Images that are questions invite us to explore what we feel about the image’s subject. They evoke questions without necessarily providing answers and they tend to be open to interpretation, to be ambiguous. Questions can be both aesthetically pleasing and revelatory. Questioning images don’t attempt to tell the whole story, they are content to be merely an enquiry.
Any photograph made with serious intent is a form of enquiry; its author is asking a question or questions of the world. A crucial point is that sometimes these are answered within the frame and sometimes the image just leaves a question or questions hanging unanswered. It’s important to point out that this is not the same as the composition being unresolved. An unresolved image is one that lacks compositional balance and is aesthetically unpleasing: it is such an ill-posed question that the viewer is not only unsure what they are being asked but unsatisfied with the form of the image that they’re being presented with.
Images that are answers impose the viewpoint of the photographer upon the viewer. They appear to be straightforward, to be merely illustrative and they tend to provide a definitive answer without provoking the viewer to raise any questions. Answers can be aesthetically pleasing but are never surprising. Photographers who stay in their comfort zone will make answers. They will typically shoot similar subjects in a formulaic way. They are giving pat answers to the questions posed by the subject matter or they are not even aware that any question exists. A typical seaside postcard would be a good example of an answer image. An answer shows us what was photographed but doesn’t invite us to think, it denotes far more than it connotes.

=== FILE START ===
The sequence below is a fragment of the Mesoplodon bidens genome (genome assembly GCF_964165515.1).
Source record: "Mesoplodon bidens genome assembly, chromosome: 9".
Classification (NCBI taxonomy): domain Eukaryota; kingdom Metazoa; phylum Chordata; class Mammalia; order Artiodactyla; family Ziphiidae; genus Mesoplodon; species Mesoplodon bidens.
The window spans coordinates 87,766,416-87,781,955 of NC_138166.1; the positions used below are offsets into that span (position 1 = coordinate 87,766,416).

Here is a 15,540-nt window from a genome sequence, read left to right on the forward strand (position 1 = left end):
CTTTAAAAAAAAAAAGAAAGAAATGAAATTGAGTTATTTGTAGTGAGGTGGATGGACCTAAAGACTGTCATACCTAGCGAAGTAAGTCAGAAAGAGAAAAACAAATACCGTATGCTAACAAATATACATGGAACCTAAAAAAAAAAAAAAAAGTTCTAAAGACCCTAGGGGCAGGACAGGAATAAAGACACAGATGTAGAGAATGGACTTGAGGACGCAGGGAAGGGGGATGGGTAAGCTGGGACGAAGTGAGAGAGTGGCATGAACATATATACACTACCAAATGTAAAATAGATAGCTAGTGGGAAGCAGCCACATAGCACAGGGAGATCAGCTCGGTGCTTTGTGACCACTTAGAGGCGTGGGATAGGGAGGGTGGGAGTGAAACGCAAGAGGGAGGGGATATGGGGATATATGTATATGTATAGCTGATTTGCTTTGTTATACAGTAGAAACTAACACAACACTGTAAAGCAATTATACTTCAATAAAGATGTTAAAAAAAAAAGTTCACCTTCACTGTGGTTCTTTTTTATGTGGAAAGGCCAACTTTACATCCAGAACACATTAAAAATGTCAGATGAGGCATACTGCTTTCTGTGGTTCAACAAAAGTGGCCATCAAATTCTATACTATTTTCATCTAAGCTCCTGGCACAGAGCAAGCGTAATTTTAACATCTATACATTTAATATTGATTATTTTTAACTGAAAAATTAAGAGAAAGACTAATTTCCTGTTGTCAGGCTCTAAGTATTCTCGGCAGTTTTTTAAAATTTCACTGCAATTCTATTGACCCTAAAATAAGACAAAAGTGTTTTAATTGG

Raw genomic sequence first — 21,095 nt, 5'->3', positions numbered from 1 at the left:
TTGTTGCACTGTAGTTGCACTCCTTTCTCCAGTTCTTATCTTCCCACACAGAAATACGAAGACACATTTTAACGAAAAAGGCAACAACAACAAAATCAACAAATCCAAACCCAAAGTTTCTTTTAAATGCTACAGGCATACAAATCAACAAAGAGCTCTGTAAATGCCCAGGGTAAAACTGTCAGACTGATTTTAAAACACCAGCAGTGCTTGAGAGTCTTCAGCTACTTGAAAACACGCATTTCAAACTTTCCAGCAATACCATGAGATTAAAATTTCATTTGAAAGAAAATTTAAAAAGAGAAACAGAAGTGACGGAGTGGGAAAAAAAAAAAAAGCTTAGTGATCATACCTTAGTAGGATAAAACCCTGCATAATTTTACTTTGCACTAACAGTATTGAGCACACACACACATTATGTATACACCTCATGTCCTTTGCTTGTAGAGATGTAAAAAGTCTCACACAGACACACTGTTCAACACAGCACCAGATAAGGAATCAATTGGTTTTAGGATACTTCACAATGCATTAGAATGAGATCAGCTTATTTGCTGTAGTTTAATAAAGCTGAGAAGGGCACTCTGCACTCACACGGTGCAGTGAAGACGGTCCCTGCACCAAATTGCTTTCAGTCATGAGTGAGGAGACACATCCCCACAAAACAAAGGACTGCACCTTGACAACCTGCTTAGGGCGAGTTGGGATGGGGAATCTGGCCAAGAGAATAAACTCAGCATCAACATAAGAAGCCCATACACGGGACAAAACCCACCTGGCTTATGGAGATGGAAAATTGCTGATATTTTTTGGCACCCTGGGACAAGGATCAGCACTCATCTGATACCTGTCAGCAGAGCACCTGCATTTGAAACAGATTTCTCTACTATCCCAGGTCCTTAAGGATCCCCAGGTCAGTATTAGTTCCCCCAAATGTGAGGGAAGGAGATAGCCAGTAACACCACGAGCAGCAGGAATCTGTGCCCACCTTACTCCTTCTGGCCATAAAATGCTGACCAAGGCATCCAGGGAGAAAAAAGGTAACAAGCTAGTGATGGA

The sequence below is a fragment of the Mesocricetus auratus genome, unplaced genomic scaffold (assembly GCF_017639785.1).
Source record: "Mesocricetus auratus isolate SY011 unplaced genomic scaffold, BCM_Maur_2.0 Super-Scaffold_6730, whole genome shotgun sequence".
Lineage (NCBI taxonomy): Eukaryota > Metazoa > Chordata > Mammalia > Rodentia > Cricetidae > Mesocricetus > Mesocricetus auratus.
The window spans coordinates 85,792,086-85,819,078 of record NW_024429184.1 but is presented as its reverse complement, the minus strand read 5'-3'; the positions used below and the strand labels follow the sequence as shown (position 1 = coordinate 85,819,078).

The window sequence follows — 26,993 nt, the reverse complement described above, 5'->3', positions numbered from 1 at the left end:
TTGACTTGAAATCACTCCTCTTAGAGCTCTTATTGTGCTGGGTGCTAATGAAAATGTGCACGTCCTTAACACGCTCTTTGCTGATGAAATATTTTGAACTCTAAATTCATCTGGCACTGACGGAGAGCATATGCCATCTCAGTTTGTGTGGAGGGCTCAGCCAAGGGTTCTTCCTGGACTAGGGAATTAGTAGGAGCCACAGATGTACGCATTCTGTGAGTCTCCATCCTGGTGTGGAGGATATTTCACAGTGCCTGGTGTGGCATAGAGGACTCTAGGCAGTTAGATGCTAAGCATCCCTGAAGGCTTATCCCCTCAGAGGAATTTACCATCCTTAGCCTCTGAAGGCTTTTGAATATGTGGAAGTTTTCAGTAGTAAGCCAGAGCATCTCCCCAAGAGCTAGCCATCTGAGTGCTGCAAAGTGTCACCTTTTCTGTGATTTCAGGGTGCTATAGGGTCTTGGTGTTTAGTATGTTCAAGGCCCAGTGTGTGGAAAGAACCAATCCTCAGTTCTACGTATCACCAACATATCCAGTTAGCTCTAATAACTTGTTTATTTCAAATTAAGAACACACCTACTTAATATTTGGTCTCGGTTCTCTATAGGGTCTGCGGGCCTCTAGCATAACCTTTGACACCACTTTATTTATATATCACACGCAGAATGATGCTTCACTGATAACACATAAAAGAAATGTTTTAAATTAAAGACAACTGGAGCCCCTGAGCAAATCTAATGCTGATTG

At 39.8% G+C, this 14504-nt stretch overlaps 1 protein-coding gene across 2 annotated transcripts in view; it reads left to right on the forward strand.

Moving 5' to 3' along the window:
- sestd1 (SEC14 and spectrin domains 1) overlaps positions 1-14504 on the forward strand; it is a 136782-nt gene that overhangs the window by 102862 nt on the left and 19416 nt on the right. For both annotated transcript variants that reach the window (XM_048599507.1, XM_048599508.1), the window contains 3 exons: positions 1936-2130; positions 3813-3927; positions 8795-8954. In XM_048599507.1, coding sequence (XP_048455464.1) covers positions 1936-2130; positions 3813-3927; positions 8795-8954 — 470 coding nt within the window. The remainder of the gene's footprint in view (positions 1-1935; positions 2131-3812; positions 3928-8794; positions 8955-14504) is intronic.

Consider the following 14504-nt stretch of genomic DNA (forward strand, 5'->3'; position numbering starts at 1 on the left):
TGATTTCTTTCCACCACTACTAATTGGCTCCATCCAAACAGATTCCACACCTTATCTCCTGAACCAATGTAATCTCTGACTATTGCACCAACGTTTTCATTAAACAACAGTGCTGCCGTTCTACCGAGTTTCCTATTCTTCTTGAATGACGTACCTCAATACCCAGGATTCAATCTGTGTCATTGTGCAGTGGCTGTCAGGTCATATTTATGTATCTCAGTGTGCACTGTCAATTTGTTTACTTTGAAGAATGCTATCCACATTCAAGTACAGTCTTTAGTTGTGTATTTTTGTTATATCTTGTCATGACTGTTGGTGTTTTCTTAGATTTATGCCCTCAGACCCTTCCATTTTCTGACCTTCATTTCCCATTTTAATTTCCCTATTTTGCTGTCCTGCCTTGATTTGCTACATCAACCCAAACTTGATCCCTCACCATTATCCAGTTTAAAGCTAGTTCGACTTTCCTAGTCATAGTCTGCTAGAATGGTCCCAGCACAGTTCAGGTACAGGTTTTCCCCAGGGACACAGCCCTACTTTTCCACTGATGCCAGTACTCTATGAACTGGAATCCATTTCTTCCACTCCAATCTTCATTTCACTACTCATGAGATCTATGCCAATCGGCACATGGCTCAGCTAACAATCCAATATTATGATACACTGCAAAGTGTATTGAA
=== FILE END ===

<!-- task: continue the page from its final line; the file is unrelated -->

Many other ways of classifying photographs according to differing polarities have been proposed. The most obvious example is the objective/subjective argument that has running since the invention of photography. Photographer and museum curator John Szarkowski proposed another in 1978. He held an exhibition entitled Mirrors & Windows at the Museum of Modern Art that has greatly influenced subsequent ideas about the interpretation of photographs. The premise for the show was that all photographs are either mirrors reflecting the photographer who made them or windows presenting the photographer’s view of the outside world. The former tell us more about the photographer than about reality and the intent of the latter is to tell us more about reality than about the photographer.
The difference between Szarkowski’s classification and mine becomes more apparent if we look at a diagram.
You’ll notice that the new categories mix the attributes of the old; a “question” has one of the attributes of a “mirror” and one of a “window”. I’m not suggesting that Szarkowski’s analysis is incorrect, merely pointing out that we might look at photographs in another way. Of course in reality photographs are never wholly one thing or another. The intention of the photographer and the quality of meanings that arise from his work lie across a matrix.
So, what benefits might we get from thinking of images in this way? The first is to show that photographs have another level of complexity beyond Szarkowski’s duality. Of course we should already know this, and I’ve discussed subjects such as semiology that have a bearing on this at some length in “Landscape Within”. I think that the questions or answers duality lets us think in a new way about photographs, one that is much more weighted toward thinking about intent than the approach offered by semiology. If we think about images in this way we must ask ourselves what might the photographer’s intent have been and have they succeeded. Semiology concentrates on outcomes rather than intent, it looks at what arises from the image rather than why that was included. We can never know the photographer’s intent for sure but asking what it might have been is a useful exercise. It might help us to think about why certain images intrigue us and others don’t. This approach is not intended as a replacement for the other approaches, it certainly offers a shallower analysis than semiology may provide. But one distinct advantage is that it is relatively easy to employ without having to spend years on studying psychology or linguistics.
I feel that many photographs – such as my own of Mt Ishbel – function as ready made visual answers. The leave the viewer with no room for disagreement or inquiry but present a world-view that just is. This often reflects a fixed approach by the photographer.